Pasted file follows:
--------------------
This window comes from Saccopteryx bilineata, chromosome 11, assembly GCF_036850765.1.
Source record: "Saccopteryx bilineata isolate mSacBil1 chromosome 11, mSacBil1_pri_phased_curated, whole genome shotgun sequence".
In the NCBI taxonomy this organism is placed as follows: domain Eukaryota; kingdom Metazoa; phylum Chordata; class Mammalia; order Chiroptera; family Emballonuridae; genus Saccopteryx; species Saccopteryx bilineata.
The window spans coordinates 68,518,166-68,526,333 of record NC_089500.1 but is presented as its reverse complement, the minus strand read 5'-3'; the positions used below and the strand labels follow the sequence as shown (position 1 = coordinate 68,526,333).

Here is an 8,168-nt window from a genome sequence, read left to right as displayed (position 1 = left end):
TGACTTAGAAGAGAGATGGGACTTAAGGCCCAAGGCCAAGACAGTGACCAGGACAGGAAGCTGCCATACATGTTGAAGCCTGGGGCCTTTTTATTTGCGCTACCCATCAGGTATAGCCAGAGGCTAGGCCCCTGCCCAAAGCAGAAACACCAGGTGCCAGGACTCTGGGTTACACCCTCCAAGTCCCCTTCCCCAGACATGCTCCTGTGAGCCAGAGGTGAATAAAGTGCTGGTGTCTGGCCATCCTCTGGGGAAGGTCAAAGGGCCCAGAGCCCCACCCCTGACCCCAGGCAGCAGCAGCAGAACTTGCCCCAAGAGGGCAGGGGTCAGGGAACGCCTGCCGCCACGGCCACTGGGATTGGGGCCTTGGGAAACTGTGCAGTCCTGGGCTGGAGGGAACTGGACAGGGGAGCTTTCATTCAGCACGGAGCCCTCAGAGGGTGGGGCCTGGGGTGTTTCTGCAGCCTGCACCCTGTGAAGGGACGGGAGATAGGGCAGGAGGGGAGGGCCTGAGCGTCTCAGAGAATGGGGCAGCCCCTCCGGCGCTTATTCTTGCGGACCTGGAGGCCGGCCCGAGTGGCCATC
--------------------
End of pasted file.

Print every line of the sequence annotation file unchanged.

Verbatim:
This window comes from Saccopteryx bilineata, chromosome 11, assembly GCF_036850765.1.
Source record: "Saccopteryx bilineata isolate mSacBil1 chromosome 11, mSacBil1_pri_phased_curated, whole genome shotgun sequence".
In the NCBI taxonomy this organism is placed as follows: domain Eukaryota; kingdom Metazoa; phylum Chordata; class Mammalia; order Chiroptera; family Emballonuridae; genus Saccopteryx; species Saccopteryx bilineata.
The window spans coordinates 68,518,166-68,526,333 of record NC_089500.1 but is presented as its reverse complement, the minus strand read 5'-3'; the positions used below and the strand labels follow the sequence as shown (position 1 = coordinate 68,526,333).

Here is an 8,168-nt window from a genome sequence, read left to right as displayed (position 1 = left end):
TGACTTAGAAGAGAGATGGGACTTAAGGCCCAAGGCCAAGACAGTGACCAGGACAGGAAGCTGCCATACATGTTGAAGCCTGGGGCCTTTTTATTTGCGCTACCCATCAGGTATAGCCAGAGGCTAGGCCCCTGCCCAAAGCAGAAACACCAGGTGCCAGGACTCTGGGTTACACCCTCCAAGTCCCCTTCCCCAGACATGCTCCTGTGAGCCAGAGGTGAATAAAGTGCTGGTGTCTGGCCATCCTCTGGGGAAGGTCAAAGGGCCCAGAGCCCCACCCCTGACCCCAGGCAGCAGCAGCAGAACTTGCCCCAAGAGGGCAGGGGTCAGGGAACGCCTGCCGCCACGGCCACTGGGATTGGGGCCTTGGGAAACTGTGCAGTCCTGGGCTGGAGGGAACTGGACAGGGGAGCTTTCATTCAGCACGGAGCCCTCAGAGGGTGGGGCCTGGGGTGTTTCTGCAGCCTGCACCCTGTGAAGGGACGGGAGATAGGGCAGGAGGGGAGGGCCTGAGCGTCTCAGAGAATGGGGCAGCCCCTCCGGCGCTTATTCTTGCGGACCTGGAGGCCGGCCCGAGTGGCCATC